I want my readers to identify with these villains, to believe in them as real people (or monsters), rather than just as props for the plot.

In order to do that, first I need to understand them. And that means putting myself in their shoes. It’s easy to do with a hero, but not so much with the bad guy.

And in Sins of the Father, it became doubly hard, because there are no traditional heroes or villains. Much like in real life, my characters are all painted in shades of gray.

Henry Gilman, the main character, is a man we can all identify with. He’s spent his life in his father’s shadow, and that has irrevocably shaped him as an adult. First following in the footsteps of a brilliant doctor and then dealing with the inevitable public humiliation when that same doctor commits a terrible atrocity and ruins the family name forever.

Henry struggles with money, as most of us do. He struggles to find love. He has hopes, dreams, goals. But life seems to put up obstacles at every turn, and happiness and success elude him. All of that is on the surface. But, like everyone, he is a product of his environment as much as his genetics. We are all shaped subconsciously by our upbringings. The idea of nature vs. nurture is, in reality, a false hypothesis. It is nature AND nurture that mold us, and in Henry’s case, neither has been particularly favorable.

As much as he refuses to admit it, he has inherited more than a few of his father’s personality traits, and more often than not finds himself making exactly the same mistakes as his father, for exactly the same reasons—even as he tries to do the opposite.

My goal with Henry was to create a sympathetic character so that as the story progresses, we not only feel sorry for him and root for him, but we understand (and perhaps agree with, in some cases) his actions when he slips off the path of righteousness he’s laid out for himself.

The secondary characters in the story were just as important to me, because all of them play significant roles in Henry’s actions and reactions. The friend who goes behind his back. The lover who leads him on but has her own ambitions. The police officer who is as dishonest as the day is long yet dedicated to keeping the town of Innsmouth free of crime. And, of course, Henry’s father. Cold, cruel, devious, yet at the same time proud of his son and wanting only the best for him.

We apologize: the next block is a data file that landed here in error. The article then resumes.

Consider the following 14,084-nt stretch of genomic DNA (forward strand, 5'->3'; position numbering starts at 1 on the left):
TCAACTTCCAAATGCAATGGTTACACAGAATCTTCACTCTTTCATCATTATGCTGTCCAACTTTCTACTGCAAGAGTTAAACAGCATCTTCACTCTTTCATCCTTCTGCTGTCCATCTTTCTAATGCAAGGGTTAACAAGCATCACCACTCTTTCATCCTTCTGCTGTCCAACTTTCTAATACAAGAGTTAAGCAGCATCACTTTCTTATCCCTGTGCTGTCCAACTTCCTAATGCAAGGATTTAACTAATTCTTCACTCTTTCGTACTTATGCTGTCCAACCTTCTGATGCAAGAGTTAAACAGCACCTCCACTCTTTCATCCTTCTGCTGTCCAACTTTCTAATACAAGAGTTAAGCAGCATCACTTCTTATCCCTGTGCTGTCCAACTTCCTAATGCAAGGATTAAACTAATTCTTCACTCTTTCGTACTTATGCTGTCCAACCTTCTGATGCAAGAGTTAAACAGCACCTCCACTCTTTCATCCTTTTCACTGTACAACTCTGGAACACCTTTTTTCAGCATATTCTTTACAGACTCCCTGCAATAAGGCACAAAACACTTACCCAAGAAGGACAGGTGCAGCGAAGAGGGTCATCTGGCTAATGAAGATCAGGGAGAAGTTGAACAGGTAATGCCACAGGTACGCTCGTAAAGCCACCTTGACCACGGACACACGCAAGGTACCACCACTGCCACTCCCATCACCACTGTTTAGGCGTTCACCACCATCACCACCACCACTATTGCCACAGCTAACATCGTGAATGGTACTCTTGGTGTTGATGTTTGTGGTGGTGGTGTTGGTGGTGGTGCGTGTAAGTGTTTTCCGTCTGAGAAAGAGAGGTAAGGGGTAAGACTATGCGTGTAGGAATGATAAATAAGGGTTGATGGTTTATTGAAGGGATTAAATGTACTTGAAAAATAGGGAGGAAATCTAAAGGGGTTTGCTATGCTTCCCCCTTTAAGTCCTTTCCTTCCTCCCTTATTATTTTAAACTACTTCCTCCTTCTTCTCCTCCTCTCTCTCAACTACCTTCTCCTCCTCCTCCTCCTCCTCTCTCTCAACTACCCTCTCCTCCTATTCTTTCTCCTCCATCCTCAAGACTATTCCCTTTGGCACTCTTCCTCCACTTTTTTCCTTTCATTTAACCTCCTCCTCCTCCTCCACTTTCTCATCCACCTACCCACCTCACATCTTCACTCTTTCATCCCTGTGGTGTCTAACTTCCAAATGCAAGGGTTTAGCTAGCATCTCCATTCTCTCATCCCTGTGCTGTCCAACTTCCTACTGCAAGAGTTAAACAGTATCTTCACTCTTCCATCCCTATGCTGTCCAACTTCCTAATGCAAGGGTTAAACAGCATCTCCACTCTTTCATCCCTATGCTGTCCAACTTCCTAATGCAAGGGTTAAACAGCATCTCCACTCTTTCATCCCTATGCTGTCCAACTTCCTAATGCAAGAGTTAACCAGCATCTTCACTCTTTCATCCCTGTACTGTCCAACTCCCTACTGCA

In a way, Henry is a victim of several types of abuse. Physical, mental, emotional. Yet he’s an enabler of his abusers, to use a modern psychological term. He’s desperate for attention, for success, for wealth, and because of that, he doesn’t see the harmful traits of those around him. Or in himself.

This might seem like a lot of work to put into creating characters, but it’s absolutely essential. In many ways, reading a novel is like meeting new people. Except you not only get to know them through your interactions with them, you can spy on their private lives, see into their heads.

If the writer does their job right, you’ll come to know the characters of a book better than your own family.

Maybe better than yourself.


Sins of the Father

Henry Gilman has spent years trying to separate himself from his father’s legacy of murder and insanity. Now he has the chance – all he has to do is figure out who’s been killing people in Innsmouth. Then he’ll be a hero and win the heart of the woman he loves, Flora Marsh. But soon he’s caught in a web of danger, with the undead stalking the streets at night, a terrible monster lurking below the city, and a prophecy of destruction about to come true. In the process, his actions cause unwanted consequences and to save Flora he has to do the very thing he’s spent his life trying to avoid: follow his father’s footsteps into madness.